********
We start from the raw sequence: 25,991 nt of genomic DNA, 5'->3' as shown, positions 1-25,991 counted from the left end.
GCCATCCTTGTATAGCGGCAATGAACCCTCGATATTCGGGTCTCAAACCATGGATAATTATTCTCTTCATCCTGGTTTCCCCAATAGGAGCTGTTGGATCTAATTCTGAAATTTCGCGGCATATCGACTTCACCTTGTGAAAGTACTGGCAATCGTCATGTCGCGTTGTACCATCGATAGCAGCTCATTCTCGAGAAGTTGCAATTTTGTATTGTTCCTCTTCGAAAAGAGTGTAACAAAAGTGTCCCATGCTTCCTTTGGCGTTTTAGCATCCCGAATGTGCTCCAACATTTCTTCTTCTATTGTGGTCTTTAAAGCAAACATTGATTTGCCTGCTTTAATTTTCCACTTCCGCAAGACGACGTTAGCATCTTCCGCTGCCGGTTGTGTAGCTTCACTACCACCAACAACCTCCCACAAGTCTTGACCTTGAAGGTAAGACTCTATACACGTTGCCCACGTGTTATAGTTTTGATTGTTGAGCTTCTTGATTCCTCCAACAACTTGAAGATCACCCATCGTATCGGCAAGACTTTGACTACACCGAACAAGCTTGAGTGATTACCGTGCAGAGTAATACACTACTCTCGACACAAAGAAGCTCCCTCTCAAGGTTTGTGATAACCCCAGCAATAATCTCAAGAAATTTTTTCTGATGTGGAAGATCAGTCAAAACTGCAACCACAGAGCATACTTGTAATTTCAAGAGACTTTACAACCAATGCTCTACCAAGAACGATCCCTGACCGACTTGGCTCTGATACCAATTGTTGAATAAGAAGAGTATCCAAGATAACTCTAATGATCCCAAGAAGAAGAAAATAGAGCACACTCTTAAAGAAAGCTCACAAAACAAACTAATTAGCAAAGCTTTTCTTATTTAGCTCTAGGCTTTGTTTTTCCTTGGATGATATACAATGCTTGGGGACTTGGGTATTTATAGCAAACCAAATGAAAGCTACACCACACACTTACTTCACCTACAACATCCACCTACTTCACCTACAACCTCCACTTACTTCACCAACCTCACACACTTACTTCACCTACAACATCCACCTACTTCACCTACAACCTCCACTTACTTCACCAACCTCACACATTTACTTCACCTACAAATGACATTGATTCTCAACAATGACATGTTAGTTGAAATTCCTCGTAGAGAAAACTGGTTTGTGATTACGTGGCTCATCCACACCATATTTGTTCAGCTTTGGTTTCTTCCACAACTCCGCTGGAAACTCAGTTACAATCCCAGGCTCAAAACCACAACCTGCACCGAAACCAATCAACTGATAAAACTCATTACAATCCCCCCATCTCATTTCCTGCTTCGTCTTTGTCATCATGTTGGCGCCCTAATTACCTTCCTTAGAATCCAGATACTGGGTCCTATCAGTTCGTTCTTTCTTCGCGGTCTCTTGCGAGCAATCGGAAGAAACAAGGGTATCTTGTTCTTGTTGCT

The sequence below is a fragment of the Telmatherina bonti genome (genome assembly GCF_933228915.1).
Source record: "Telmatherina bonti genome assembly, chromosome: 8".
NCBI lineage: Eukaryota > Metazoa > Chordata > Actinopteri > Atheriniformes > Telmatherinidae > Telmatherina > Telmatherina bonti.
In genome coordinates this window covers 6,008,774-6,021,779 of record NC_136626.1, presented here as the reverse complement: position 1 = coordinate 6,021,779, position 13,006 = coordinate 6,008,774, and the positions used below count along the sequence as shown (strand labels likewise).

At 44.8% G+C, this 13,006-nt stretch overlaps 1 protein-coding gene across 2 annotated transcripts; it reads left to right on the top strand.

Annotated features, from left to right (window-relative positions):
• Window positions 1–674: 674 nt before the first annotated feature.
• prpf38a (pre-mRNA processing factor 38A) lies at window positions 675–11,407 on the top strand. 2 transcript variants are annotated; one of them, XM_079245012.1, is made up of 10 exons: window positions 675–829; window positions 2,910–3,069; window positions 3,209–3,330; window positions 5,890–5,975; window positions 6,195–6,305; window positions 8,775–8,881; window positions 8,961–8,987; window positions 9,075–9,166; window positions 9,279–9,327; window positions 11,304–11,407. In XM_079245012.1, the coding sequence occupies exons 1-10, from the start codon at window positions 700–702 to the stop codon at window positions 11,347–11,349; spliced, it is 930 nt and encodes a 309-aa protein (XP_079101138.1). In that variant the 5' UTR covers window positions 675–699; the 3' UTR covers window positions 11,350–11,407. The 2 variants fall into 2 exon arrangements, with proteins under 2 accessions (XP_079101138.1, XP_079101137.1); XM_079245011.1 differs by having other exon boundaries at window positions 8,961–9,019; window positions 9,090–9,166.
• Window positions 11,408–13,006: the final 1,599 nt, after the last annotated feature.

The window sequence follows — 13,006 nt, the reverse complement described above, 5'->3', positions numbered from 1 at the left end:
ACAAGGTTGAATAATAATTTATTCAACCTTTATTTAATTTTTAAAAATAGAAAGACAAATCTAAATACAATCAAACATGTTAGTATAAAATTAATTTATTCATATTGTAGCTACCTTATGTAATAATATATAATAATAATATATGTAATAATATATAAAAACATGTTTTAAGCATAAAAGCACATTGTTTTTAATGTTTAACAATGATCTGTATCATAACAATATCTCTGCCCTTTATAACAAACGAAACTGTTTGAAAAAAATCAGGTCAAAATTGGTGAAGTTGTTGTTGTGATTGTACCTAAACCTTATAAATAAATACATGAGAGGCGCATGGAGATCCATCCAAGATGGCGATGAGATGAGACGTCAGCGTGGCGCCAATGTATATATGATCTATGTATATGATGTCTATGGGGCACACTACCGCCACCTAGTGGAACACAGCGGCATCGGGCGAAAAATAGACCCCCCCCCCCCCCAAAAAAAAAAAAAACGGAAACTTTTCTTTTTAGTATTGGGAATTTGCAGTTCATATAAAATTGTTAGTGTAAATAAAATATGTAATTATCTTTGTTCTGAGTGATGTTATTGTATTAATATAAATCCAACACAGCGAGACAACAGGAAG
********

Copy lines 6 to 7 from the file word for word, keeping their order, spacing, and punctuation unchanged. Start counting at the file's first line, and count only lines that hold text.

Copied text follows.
In genome coordinates this window covers 6,008,774-6,021,779 of record NC_136626.1, presented here as the reverse complement: position 1 = coordinate 6,021,779, position 13,006 = coordinate 6,008,774, and the positions used below count along the sequence as shown (strand labels likewise).

At 44.8% G+C, this 13,006-nt stretch overlaps 1 protein-coding gene across 2 annotated transcripts; it reads left to right on the top strand.